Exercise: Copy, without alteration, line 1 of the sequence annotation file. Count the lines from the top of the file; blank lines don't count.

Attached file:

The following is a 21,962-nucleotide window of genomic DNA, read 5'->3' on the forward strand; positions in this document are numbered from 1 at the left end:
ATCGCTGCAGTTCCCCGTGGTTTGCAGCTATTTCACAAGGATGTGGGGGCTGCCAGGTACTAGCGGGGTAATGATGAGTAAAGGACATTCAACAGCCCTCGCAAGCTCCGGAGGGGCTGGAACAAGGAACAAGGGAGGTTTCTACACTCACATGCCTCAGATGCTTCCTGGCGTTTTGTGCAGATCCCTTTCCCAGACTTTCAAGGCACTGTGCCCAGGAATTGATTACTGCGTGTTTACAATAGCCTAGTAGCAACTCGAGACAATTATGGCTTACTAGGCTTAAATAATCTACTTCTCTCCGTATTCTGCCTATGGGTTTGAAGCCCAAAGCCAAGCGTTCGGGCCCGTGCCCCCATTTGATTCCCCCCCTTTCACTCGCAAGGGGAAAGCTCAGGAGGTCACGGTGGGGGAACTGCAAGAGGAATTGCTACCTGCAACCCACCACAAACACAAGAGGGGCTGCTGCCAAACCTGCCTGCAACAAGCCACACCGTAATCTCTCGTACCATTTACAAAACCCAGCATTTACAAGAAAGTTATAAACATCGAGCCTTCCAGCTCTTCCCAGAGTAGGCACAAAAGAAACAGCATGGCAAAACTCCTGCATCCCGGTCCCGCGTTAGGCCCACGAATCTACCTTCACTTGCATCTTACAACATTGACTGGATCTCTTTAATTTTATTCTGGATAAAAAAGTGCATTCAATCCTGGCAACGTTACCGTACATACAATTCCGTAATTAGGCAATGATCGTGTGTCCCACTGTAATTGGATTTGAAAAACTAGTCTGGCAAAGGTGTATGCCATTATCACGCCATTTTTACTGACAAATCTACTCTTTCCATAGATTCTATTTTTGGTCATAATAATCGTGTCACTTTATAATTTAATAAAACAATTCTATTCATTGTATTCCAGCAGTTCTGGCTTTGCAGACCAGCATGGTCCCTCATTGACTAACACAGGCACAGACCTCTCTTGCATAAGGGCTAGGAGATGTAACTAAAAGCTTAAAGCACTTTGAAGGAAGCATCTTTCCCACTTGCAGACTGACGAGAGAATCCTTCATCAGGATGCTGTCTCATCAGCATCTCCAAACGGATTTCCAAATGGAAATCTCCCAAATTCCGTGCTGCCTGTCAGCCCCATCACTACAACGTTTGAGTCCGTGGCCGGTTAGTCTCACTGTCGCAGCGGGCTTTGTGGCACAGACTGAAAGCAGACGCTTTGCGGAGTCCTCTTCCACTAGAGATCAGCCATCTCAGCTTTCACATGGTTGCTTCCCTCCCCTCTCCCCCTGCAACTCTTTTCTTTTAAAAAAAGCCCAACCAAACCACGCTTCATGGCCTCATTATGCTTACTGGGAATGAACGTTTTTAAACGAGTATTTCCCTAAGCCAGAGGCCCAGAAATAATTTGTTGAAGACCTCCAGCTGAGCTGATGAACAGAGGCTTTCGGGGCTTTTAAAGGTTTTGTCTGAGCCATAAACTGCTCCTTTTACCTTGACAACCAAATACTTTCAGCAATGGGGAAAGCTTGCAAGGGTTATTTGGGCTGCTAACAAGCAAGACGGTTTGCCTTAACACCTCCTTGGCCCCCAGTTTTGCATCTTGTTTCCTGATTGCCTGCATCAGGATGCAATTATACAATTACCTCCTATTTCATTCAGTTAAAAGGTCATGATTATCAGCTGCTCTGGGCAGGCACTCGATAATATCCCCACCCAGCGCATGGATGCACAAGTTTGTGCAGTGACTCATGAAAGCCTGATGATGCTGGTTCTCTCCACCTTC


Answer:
The following is a 21,962-nucleotide window of genomic DNA, read 5'->3' on the forward strand; positions in this document are numbered from 1 at the left end: